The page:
Spending Review Framework: Plus ca change


So, now we know the ‘how’ if not yet the ‘what’ of the cuts in public spending. “The Spending Review Framework” (Cm 7872) published June 8th sets out how the radical new Spending Review will operate, and it’s rather similar to the old one introduced by Labour in 1998.

The period covered by the Spending Review will be the whole Parliament – in effect a change from 3 years to 4 years (2011-12 to 2014-15). The chances of forecast spending by any individual department for Year 4 (2014-15) actually being what appears in the Spending Review this autumn are remote, to put it mildly.

Public Service Agreements (PSAs) – the other half of the New Labour quasi-conractual Spending Review system – have been dropped. But in their place we’re getting ill-defined (as yet) Departmental Business Plans and objectives, and “key statistics and data” (which sounds suspiciously like performance reporting to me). And there are even some cross-cutting reviews.

Some fundamental questions will be asked (nine to be precise) about what government should be doing – which sounds suspiciously like the ‘zero-based’ Spending Reviews that supposedly took place in 1998 and 2007 under Labour.

The old PSX Cabinet Committee is being replaced with… the PEX Cabinet Committee. The only notable thing about this is that it has only one Lib Dem on it (Danny Alexander) and includes for some strange reason the Foreign Secretary (WIlliam Hague) – not the sort of job usually associated with foreign ministers given 99% of what PEX will be doing is about domestic policy. He clearly doesn’t have enough to do.

And lastly – the grand consultation. As far as I can see this consists of inviting a few people from think tanks, academia, the trade unions, etc to Downing St or Chequers for a quick chat (been there, done that, with the last lot). Nothing really radical like… consulting Parliament on how our money is spent? Strange how in Europe we steadfastly defend the right of Parliament to be told first about spending plans but back home it gets, as usual, sidelined.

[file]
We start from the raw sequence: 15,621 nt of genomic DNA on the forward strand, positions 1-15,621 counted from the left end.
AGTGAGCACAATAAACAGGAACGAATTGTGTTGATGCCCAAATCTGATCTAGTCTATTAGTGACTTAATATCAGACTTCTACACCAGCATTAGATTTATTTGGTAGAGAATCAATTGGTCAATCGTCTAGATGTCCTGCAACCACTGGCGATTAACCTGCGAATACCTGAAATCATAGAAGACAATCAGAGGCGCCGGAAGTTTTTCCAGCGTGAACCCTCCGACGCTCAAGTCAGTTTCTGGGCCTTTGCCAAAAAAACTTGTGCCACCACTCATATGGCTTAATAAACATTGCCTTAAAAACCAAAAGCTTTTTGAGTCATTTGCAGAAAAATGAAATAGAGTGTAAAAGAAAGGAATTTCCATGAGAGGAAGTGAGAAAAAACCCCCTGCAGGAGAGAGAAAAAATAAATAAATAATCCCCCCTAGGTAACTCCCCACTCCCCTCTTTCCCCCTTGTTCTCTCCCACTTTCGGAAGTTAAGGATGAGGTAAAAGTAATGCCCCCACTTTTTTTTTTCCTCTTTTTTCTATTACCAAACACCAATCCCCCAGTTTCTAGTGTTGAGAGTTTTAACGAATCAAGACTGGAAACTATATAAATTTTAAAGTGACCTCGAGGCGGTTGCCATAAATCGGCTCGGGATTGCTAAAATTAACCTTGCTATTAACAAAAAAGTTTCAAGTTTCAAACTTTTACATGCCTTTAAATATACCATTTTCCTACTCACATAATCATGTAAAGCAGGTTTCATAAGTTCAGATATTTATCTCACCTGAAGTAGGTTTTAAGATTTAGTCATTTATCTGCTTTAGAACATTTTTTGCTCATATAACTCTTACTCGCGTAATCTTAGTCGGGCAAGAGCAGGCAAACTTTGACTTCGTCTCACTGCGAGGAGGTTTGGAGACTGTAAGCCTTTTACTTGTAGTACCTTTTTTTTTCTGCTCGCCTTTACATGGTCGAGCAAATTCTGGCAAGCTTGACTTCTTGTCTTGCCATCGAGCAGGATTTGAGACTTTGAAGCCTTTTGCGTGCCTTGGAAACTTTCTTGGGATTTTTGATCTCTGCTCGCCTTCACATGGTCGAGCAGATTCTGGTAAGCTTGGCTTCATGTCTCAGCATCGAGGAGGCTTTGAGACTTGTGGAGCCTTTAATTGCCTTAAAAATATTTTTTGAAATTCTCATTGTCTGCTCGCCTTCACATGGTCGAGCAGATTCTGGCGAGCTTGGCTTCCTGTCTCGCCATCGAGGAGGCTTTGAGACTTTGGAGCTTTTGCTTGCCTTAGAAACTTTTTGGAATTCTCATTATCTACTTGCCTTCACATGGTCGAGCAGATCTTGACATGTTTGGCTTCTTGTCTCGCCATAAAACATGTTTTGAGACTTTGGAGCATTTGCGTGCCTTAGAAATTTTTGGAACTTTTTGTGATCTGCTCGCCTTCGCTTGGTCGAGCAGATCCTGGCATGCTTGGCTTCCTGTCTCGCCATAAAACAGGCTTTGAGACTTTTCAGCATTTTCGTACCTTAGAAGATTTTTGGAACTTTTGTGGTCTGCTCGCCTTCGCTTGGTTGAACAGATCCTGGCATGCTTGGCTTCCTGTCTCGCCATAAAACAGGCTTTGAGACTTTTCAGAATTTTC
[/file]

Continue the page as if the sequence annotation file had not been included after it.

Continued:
So all-in-all and thoroughly damp-squib in terms of anything radical. Apart for the spin and hype, which of course we have never seen before.

Advertisements

About Colin Talbot

Professor of Government at the University of Manchester, England.
This entry was posted in Spending. Bookmark the permalink.

Leave a Reply

Fill in your details below or click an icon to log in:

WordPress.com Logo

You are commenting using your WordPress.com account. Log Out / Change )

Twitter picture

You are commenting using your Twitter account. Log Out / Change )

Facebook photo

You are commenting using your Facebook account. Log Out / Change )

Google+ photo

You are commenting using your Google+ account. Log Out / Change )

Connecting to %s